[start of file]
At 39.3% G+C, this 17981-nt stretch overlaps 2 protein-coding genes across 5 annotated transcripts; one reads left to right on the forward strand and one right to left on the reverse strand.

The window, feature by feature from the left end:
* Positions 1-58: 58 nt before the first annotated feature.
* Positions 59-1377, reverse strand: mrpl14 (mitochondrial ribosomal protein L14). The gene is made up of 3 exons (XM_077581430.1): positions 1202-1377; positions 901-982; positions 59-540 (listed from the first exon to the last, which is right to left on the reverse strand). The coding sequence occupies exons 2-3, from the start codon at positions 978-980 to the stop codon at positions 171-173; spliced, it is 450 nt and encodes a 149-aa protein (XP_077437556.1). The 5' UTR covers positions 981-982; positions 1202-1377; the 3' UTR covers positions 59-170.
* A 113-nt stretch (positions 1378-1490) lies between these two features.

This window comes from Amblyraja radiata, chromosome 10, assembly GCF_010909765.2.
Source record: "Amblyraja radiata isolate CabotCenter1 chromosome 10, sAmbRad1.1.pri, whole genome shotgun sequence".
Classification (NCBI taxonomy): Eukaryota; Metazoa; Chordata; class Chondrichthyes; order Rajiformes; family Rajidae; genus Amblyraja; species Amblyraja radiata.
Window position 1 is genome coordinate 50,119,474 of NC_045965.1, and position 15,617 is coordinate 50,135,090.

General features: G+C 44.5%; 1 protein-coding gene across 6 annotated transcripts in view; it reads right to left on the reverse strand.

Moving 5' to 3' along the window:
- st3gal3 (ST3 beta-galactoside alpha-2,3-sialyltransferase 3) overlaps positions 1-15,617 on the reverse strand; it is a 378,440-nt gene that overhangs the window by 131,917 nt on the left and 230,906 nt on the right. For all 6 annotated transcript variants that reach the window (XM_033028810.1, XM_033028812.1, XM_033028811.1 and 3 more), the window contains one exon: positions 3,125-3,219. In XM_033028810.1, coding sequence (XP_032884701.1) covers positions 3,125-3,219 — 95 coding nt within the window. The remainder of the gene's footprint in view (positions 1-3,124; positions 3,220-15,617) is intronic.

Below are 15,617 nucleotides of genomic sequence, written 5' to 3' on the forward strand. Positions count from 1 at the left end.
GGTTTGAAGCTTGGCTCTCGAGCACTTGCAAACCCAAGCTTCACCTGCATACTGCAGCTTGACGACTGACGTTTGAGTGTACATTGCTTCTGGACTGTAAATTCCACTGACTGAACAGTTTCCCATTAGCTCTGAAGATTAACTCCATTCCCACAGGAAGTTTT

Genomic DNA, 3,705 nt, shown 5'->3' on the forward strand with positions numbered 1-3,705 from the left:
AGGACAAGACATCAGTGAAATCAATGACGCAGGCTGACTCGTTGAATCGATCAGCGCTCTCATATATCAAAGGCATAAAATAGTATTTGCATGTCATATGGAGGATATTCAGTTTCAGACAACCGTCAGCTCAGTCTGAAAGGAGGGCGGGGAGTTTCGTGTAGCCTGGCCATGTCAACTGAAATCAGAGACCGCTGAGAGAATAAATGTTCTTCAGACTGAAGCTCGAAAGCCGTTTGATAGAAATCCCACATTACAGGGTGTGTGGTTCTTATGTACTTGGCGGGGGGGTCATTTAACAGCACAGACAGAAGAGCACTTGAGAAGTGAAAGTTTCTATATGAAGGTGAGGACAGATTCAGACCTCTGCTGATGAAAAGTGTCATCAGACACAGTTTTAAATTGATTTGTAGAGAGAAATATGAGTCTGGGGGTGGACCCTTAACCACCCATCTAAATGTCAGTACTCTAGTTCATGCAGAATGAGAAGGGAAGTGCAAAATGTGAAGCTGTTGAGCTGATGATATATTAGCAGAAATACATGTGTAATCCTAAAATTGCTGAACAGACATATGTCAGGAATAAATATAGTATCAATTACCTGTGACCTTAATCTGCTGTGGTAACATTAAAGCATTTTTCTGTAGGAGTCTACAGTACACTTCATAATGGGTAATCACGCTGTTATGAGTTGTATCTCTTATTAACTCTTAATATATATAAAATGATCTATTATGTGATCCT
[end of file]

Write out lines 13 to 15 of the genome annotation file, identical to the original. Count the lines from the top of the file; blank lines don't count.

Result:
Below are 15,617 nucleotides of genomic sequence, written 5' to 3' on the forward strand. Positions count from 1 at the left end.
GGTTTGAAGCTTGGCTCTCGAGCACTTGCAAACCCAAGCTTCACCTGCATACTGCAGCTTGACGACTGACGTTTGAGTGTACATTGCTTCTGGACTGTAAATTCCACTGACTGAACAGTTTCCCATTAGCTCTGAAGATTAACTCCATTCCCACAGGAAGTTTT

Genomic DNA, 3,705 nt, shown 5'->3' on the forward strand with positions numbered 1-3,705 from the left: